The project, which NTPC had proposed in June 2005, entails an investment of Rs 2,000 crore. It is yet to get various clearances from the Sri Lankan government agencies.
The transmission project, proposed in 2007-08 to transfer 1,000 Mw from India to Lanka, needs an investment of Rs 3,000 crore. However, both the governments, Power Grid and Ceylon Electricity Board (CEB) are yet to settle various technical and other issues before a formal agreement.
An NTPC spokesperson told Business Standard: “The coal-based project is a joint venture with CEB. The company has initiated a process to get environment clearance from the Lankan government. The public hearing will be in a month.'” An NTPC team is stationed in Lanka and is pursuing the project.
The spokesperson said the two governments signed an agreement in October 2013 to develop a coal-based plant in Trincomalee as a joint venture between CEB and NTPC. The initial capacity will be 500 Mw, extendable to 1,000 Mw. Further, power from the Sampur plant could be exported to India.
Sirisena arrived in Delhi on Sunday on a four-day visit. He will hold talks with the Indian leadership on ties, including ways to enhance cooperation and the peace and reconciliation process in the island nation. The 63-year-old Sirisena, who had dethroned Mahinda Rajapaksa from his 10-year rule after a bitter Presidential poll, has already indicated that he wants to have a closer relationship with India and chose it for his first foreign visit.
On Power Grid’s transmission project, 300 km of overhead line has been proposed between Anuradhapura in Lanka and Madurai. There will also be a marine link of 1,700 km. A Power Grid official said: “Technical and financial issues are being discussed with CEB. Besides, there are religious places at the connecting centres and the local community needs to be taken on board. Two high voltage, direct current terminal stations are to be set up at the two ends of the link, connected to Sri Lanka's national power grid.”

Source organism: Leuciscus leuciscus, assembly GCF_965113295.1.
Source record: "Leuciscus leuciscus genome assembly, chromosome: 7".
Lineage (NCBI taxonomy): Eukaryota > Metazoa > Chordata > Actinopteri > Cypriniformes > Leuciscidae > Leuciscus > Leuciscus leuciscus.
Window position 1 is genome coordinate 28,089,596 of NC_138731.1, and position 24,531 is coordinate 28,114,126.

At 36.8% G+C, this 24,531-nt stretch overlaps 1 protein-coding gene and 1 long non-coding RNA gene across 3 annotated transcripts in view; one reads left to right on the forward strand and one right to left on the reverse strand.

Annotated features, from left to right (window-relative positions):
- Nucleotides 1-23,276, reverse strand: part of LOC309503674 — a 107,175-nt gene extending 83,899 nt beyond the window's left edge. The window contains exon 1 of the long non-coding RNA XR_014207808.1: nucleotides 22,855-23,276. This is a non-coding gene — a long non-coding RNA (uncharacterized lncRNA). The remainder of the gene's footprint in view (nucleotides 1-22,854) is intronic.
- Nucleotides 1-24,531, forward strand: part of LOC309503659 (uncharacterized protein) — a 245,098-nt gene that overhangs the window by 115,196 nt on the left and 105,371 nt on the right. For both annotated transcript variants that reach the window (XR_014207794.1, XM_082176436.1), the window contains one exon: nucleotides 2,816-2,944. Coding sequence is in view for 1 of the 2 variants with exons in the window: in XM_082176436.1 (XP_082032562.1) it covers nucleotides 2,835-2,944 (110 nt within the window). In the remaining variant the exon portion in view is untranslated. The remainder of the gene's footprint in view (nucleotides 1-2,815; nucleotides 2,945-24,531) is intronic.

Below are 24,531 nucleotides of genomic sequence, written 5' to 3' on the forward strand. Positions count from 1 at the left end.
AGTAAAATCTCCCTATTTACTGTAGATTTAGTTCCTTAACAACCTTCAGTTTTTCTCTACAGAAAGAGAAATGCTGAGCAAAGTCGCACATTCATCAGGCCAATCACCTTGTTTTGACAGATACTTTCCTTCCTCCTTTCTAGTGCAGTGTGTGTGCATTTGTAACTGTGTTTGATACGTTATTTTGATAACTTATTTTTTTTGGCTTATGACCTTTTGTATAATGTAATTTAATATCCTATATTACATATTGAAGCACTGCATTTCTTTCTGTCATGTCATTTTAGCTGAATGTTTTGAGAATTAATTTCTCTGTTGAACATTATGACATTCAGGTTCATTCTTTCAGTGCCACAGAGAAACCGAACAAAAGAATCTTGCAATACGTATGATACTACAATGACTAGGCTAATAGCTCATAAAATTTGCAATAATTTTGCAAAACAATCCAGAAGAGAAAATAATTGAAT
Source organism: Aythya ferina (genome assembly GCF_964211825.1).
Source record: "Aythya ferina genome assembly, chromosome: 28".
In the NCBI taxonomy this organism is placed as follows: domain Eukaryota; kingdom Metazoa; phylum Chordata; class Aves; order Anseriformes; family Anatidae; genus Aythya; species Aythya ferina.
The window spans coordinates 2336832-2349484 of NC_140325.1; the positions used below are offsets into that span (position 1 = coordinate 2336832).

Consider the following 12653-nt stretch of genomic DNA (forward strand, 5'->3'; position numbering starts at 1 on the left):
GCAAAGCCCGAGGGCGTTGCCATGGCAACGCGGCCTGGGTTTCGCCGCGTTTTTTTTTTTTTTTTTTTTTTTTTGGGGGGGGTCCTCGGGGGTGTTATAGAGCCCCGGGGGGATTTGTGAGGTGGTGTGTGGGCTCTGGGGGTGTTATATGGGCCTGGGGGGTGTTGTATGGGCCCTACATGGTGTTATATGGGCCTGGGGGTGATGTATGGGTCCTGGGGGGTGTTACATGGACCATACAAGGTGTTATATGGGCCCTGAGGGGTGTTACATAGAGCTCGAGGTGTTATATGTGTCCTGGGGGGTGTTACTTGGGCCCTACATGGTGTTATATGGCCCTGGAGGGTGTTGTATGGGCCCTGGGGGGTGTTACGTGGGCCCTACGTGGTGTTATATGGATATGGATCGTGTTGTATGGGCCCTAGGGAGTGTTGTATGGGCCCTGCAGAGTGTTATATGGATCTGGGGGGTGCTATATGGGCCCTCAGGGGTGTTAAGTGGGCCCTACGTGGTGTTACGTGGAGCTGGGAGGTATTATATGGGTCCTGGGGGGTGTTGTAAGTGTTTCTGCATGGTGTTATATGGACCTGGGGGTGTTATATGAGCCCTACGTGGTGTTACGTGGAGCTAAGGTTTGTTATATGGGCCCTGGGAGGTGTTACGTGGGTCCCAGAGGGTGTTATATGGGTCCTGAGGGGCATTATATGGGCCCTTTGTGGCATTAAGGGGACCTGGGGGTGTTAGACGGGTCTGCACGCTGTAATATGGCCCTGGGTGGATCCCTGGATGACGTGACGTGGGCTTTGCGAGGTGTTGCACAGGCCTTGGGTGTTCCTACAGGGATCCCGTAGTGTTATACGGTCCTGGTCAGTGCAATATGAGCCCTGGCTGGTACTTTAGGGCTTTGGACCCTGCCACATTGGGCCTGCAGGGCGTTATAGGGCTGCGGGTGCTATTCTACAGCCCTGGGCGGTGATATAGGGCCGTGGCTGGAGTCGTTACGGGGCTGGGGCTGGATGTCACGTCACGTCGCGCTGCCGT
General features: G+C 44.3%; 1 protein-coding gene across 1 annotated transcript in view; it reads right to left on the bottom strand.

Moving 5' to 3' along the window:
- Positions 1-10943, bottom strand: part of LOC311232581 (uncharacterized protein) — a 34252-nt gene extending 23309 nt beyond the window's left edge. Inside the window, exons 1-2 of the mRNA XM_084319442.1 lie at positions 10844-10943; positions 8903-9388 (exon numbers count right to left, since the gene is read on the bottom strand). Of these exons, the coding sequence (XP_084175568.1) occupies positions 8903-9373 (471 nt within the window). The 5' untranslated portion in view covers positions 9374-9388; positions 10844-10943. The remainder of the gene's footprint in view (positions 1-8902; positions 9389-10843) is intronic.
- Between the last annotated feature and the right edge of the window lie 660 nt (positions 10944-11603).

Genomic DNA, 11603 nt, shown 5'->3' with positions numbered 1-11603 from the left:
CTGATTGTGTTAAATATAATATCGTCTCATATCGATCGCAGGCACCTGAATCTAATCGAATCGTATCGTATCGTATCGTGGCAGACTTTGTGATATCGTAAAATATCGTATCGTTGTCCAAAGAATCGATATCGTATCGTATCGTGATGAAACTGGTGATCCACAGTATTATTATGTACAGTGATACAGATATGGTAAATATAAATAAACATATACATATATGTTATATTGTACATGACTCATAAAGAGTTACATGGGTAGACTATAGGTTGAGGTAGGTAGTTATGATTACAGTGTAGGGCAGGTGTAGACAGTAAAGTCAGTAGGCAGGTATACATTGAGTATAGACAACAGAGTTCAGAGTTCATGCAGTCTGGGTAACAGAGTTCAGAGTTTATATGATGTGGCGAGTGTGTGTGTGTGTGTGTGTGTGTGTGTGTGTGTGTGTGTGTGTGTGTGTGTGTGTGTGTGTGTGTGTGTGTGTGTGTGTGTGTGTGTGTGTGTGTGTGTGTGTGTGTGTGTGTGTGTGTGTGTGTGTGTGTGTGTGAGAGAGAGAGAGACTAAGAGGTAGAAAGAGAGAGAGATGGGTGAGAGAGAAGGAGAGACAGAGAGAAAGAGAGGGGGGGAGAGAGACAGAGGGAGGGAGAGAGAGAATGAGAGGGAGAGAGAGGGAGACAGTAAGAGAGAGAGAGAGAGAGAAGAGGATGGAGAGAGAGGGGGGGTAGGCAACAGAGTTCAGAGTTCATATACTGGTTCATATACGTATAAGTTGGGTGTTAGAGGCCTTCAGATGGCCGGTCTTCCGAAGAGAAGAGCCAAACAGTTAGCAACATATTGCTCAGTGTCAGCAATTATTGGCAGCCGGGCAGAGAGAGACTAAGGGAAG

Neelam Deo, former diplomat and director, Gateway House, a foreign policy think tank, said: “India has investments worth over $1 billion in Sri Lanka, and trade between the two countries stands at $5 bn. India will need to strike a difficult and delicate balance between its economic interests and the need to emphasise the concerns of the Sri Lankan Tamils. India must advance pending projects with Sri Lanka, particularly the $270 million project to build housing units in the northern province and a 500-Mw coal power plant in the eastern province.”